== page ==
- any item that can be individually selected or manipulated, as a picture, data file, or piece of text.
- in object-oriented programming, a self-contained entity that consists of both data and operations to manipulate the data.
verb (used without object)
verb (used with object)
- obiter dictum,
- object ball,
- object choice,
- object code,
- object complement,
- object distance
Origin of object
Examples from the Web for object
And who better to do that with than the actress who is playing the object of said (alleged) lesbian affection in the flick?Inside the Lifetime Whitney Houston Movie’s Lesbian Lover Storyline|Kevin Fallon|December 16, 2014|DAILY BEAST
If they run off with somebody else, we say they were stolen—as if they are an object or a commodity.
And for some clients, money was no object in getting their fantasies fulfilled.
Hockney saw the object that would become the bane of office secretaries everywhere as bringing him closer to his art.
And it is difficult to object to same-sex marriage when so many binary-defying unions have already taken place.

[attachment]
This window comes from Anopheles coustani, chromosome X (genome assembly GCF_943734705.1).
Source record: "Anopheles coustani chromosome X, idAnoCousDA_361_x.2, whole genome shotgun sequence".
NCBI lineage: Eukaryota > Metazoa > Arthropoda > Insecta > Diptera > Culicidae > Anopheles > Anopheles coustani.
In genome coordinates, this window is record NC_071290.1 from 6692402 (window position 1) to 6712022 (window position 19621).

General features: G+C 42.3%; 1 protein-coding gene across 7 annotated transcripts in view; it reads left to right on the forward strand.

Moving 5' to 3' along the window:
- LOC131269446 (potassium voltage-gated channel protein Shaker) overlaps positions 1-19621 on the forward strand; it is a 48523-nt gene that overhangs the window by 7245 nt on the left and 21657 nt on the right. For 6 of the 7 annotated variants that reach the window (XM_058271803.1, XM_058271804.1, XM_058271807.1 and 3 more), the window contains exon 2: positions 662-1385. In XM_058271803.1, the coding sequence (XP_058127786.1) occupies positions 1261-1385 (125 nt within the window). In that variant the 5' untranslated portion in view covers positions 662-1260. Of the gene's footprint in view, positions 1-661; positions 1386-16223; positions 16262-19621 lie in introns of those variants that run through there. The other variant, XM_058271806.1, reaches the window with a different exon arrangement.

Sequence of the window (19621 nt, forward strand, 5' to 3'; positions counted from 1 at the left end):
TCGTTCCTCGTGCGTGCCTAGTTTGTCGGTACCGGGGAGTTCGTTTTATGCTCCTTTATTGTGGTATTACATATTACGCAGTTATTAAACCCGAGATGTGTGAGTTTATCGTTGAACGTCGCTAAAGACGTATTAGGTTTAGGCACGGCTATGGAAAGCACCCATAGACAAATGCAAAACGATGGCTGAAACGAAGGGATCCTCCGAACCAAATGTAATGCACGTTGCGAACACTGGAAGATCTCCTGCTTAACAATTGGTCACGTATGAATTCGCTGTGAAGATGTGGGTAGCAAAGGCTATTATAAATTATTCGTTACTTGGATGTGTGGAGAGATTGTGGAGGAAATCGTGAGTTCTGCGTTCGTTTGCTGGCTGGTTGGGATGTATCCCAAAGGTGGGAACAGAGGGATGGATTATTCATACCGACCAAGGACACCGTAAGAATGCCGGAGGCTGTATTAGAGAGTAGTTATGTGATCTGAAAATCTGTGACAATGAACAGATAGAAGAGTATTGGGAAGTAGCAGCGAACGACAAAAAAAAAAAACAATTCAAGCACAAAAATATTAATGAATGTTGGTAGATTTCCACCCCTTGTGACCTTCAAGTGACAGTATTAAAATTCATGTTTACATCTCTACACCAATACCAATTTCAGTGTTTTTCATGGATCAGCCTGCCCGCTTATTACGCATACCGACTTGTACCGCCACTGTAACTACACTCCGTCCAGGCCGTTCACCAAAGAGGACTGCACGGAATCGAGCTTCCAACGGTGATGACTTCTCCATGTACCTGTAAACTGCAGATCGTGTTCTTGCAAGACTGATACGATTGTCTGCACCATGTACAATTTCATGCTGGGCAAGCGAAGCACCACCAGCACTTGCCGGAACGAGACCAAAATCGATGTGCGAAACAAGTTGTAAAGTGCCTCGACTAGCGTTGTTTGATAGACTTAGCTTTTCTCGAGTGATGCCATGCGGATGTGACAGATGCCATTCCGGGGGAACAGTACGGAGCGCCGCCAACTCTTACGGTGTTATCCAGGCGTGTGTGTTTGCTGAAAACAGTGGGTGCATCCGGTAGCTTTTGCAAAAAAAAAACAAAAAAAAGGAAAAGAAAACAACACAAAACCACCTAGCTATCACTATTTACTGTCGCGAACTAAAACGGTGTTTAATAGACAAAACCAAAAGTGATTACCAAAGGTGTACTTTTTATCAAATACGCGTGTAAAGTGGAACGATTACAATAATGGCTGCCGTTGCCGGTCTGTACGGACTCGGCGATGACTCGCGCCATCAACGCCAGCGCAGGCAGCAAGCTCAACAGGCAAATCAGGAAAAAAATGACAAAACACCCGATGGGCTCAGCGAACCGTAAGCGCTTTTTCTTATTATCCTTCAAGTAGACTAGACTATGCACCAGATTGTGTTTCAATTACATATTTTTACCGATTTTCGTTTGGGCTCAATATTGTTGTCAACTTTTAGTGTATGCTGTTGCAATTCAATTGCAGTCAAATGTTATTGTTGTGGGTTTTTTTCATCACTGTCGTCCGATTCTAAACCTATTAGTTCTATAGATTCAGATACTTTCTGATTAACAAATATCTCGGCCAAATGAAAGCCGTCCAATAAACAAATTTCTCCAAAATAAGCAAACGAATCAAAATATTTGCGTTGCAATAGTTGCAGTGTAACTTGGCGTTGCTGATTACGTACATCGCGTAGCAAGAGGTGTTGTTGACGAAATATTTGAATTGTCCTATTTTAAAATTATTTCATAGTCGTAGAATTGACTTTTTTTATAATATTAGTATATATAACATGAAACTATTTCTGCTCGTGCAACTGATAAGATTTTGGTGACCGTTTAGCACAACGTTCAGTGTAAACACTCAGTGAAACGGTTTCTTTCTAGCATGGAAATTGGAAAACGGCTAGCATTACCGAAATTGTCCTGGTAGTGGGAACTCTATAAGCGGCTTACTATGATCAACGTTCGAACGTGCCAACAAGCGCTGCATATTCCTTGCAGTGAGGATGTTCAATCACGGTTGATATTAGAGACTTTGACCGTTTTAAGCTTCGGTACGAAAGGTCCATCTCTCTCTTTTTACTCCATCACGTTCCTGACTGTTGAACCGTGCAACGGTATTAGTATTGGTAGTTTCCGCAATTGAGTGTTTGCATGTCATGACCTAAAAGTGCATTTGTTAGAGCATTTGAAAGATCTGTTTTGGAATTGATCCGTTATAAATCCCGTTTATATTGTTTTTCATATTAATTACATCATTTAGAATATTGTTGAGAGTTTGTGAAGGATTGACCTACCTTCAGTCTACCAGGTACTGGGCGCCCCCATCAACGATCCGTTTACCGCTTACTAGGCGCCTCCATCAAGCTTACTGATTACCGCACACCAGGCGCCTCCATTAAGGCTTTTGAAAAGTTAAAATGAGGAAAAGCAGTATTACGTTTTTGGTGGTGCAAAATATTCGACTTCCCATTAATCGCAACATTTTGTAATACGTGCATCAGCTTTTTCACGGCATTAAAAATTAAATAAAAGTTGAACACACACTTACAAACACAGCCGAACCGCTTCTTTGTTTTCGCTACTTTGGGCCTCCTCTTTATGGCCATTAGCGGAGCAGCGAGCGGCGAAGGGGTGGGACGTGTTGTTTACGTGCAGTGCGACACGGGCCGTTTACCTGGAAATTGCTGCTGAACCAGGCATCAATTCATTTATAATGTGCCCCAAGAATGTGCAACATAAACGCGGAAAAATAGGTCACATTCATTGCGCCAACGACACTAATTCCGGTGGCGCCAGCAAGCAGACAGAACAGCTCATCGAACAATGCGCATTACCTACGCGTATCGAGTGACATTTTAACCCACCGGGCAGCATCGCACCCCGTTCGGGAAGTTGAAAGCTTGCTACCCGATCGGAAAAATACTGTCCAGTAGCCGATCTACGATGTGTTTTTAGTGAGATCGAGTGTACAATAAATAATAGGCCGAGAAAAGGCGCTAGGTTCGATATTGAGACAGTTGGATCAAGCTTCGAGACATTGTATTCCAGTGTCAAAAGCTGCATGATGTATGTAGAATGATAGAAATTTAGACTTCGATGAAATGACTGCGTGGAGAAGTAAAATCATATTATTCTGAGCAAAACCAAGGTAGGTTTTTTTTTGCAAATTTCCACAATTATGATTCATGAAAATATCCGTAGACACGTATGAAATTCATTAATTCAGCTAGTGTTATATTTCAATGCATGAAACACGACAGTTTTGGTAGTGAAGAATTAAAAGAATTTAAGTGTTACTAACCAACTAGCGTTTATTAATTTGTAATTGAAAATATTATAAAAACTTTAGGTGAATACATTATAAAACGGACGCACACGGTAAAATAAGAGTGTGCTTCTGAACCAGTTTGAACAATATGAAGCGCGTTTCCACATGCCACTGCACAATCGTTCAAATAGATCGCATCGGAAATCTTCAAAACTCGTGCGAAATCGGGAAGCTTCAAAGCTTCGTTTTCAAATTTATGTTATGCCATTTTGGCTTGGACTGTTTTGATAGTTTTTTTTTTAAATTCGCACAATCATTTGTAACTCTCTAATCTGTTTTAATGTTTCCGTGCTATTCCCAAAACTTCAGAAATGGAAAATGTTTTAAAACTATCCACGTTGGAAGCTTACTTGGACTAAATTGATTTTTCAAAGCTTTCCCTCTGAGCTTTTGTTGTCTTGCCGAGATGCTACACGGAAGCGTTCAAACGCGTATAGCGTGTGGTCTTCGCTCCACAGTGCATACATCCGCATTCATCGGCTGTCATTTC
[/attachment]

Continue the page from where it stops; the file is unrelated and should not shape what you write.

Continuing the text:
That child was as truly an object of reverence to us as any patient sufferer of mature age.Household Education|Harriet Martineau
At first it appeared so totally dark that Ben could not distinguish any object in the room.Biographical Stories|Nathaniel Hawthorne
The object was a picture, the picture of a young man in the uniform of a captain in the German cuirassiers.Stories That End Well|Octave Thanet
Moreover, they opened a handsome casino and less reputable gambling houses with the object of collecting further toll.Brandon of the Engineers|Harold Bindloss
Admiration is in its nature respectful, whilst desire tends to profane its object.Lectures on the true, the beautiful and the good|Victor Cousin
Word Origin for object
Word Origin for object
late 14c., "tangible thing, something perceived or presented to the senses," from Medieval Latin objectum "thing put before" (the mind or sight), noun use of neuter of Latin obiectus "lying before, opposite" (as a noun in classical Latin, "charges, accusations"), past participle of obicere "to present, oppose, cast in the way of," from ob "against" (see ob-) + iacere "to throw" (see jet (v.)). Sense of "thing aimed at" is late 14c. No object "not a thing regarded as important" is from 1782. As an adjective, "presented to the senses," from late 14c. Object lesson "instruction conveyed by examination of a material object" is from 1831.
c.1400, "to bring forward in opposition," from Old French objecter and directly from Latin obiectus, past participle of obiectare "to cite as grounds for disapproval, set against, oppose," literally "to put or throw before or against," frequentative of obicere (see object (n.)). Related: Objected; objecting.
see money is no object.